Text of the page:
Co-pelletizing salt mixtures
United States Patent 3906140

Salts such as calcium and sodium chlorides are co-pelletized into composite pellets by contacting larger nuclei with finer particles in the presence of a salt solution which is substantially saturated in the salt of finer particle size and at least partially saturated in the other salt (or salts). This liquid acts as a viscous binder and binds the salts together into pellets in which the finer particles tend to be layered around the coarser nuclei. If desired, migration of part of the coarse nuclei salt toward the surface can be achieved. The pellets are easily handled without dusting and are useful e.g. for ice melting and dust control on roads.

Application Number:
Publication Date:
Filing Date:
Primary Class:
Other Classes:
252/70, 264/117, 264/122, 427/215
International Classes:
B01J2/28; C09K3/18; C09K5/06; (IPC1-7): C09K3/18
Field of Search:
117/1B 264
View Patent Images:
US Patent References:
3681246N/A1972-08-01Lewer et al.
3665066BENEFICIATION OF COALS1972-05-23Capes et al.
3353949Method for preventing the segregation of mixed fertilizer1967-11-21Nau
3345443Process for the manufacture of phosphate pellets1967-10-03Ziegler et al.
3140326Agglomerating method and apparatus1964-07-07Erck et al.
2988509Sodium chloride-calcium chloride compositions and their preparation1961-06-13Schilberg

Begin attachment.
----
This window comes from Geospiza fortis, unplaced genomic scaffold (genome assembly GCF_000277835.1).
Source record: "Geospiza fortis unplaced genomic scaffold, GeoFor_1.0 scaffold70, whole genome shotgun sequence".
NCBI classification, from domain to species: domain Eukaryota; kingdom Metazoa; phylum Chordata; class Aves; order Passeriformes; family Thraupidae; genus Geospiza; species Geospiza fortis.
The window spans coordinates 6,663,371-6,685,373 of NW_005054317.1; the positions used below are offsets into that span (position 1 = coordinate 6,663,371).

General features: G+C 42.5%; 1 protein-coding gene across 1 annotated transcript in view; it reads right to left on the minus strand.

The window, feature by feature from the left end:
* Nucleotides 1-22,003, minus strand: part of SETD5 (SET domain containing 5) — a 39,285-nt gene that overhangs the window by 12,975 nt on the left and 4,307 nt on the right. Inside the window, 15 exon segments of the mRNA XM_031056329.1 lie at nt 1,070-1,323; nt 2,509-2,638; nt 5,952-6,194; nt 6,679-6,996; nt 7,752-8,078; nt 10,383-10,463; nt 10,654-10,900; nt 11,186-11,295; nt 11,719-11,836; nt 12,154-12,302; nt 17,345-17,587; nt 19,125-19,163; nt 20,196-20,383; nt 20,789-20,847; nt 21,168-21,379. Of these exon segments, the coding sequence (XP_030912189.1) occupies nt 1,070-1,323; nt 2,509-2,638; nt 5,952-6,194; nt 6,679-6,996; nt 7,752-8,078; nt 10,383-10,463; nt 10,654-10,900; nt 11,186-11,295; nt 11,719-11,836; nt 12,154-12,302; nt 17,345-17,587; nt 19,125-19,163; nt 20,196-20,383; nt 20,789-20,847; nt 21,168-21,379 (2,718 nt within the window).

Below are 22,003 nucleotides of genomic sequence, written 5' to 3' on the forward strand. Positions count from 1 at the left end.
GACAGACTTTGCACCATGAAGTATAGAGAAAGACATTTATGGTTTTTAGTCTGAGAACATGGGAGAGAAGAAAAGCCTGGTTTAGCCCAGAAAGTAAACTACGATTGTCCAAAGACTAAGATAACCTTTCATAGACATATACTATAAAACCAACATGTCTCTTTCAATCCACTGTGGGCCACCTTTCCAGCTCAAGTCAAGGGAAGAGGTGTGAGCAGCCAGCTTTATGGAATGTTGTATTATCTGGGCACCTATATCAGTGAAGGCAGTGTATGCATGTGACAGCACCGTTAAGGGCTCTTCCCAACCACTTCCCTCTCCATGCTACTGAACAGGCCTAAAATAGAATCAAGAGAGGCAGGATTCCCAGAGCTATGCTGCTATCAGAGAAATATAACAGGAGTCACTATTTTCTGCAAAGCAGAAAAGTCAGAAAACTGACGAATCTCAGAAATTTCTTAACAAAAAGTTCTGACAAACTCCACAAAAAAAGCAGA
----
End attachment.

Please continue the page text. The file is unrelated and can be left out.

2971832Granulation of mixed fertilizers1961-02-14Stewart et al.

Primary Examiner:
Martin, William D.
Assistant Examiner:
Frenkel, Stuart D.
Attorney, Agent or Firm:
Thomson, Alan A.
I claim

1. Composite layered pellets of non-uniform cross-section each comprising a nucleus including a coarse particle of calcium chloride, surrounded by at least one layer of finer particles comprising sodium chloride, the particles being bonded together by salt bridges formed from a binder liquid solution of said salts on removal of the liquid, and migrated calcium chloride having formed increased calcium chloride content in the surrounding layer or layers, the calcium chloride being present in about 5-30% wt.

2. The pellets of claim 1 containing hydrates of CaCl2 formed from aqueous binder liquid and CaCl2 on standing at ambient temperature.

3. The pellets of claim 1 containing about 30-40% internal void space.

4. A method of forming non-uniform cross-section composite layered pellets containing calcium chloride and sodium chloride comprising:

5. The method of claim 4 wherein the fine particles are added in stages with successive layers being formed.

6. The method of claim 4, wherein the coarse salt is CaCl2 flakes from the CaCl2 recovery circuit of a Solvay process plant and the finer salt is NaCl byproduct from the same circuit.

7. The method of claim 4 wherein the binder liquid is a salt settler underflow from the CaCl2 recovery circuit of a Solvay process plant.

8. The method of claim 4, wherein the binder liquid contains about 20 to about 45% by wt. CaCl2.

9. The method of claim 4, wherein the following operation is carried out in a blanketing liquid which is immiscible with the binder liquid.

10. The method of claim 4 wherein the coarse calcium chloride is about 1-4 mm. diameter and the finer sodium chloride about 0.1-0.3 mm. diameter.

11. The method of claim 4 wherein the diameter of the coarse calcium chloride is of the order of 10 times that of the sodium chloride.